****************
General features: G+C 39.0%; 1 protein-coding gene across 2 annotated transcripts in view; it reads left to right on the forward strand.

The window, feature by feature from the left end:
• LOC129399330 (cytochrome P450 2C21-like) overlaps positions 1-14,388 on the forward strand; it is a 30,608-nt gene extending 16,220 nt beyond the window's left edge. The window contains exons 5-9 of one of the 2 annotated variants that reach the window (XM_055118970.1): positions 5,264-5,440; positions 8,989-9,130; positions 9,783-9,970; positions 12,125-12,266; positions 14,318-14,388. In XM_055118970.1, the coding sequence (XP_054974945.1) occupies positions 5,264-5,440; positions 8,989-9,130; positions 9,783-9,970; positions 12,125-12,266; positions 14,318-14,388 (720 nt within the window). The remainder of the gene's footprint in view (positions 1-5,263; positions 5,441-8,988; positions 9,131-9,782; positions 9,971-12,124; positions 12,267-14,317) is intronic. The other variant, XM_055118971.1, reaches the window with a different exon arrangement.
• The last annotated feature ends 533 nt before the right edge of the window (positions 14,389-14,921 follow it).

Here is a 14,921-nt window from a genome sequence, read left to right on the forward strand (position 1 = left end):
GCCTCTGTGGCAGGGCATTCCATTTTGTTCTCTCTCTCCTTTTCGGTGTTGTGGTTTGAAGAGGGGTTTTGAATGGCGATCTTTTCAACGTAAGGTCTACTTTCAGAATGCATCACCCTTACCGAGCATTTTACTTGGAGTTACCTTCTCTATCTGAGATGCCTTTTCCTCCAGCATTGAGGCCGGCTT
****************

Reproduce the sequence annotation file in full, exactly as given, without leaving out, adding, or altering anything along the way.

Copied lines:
General features: G+C 39.0%; 1 protein-coding gene across 2 annotated transcripts in view; it reads left to right on the forward strand.

The window, feature by feature from the left end:
• LOC129399330 (cytochrome P450 2C21-like) overlaps positions 1-14,388 on the forward strand; it is a 30,608-nt gene extending 16,220 nt beyond the window's left edge. The window contains exons 5-9 of one of the 2 annotated variants that reach the window (XM_055118970.1): positions 5,264-5,440; positions 8,989-9,130; positions 9,783-9,970; positions 12,125-12,266; positions 14,318-14,388. In XM_055118970.1, the coding sequence (XP_054974945.1) occupies positions 5,264-5,440; positions 8,989-9,130; positions 9,783-9,970; positions 12,125-12,266; positions 14,318-14,388 (720 nt within the window). The remainder of the gene's footprint in view (positions 1-5,263; positions 5,441-8,988; positions 9,131-9,782; positions 9,971-12,124; positions 12,267-14,317) is intronic. The other variant, XM_055118971.1, reaches the window with a different exon arrangement.
• The last annotated feature ends 533 nt before the right edge of the window (positions 14,389-14,921 follow it).

Here is a 14,921-nt window from a genome sequence, read left to right on the forward strand (position 1 = left end):
GCCTCTGTGGCAGGGCATTCCATTTTGTTCTCTCTCTCCTTTTCGGTGTTGTGGTTTGAAGAGGGGTTTTGAATGGCGATCTTTTCAACGTAAGGTCTACTTTCAGAATGCATCACCCTTACCGAGCATTTTACTTGGAGTTACCTTCTCTATCTGAGATGCCTTTTCCTCCAGCATTGAGGCCGGCTT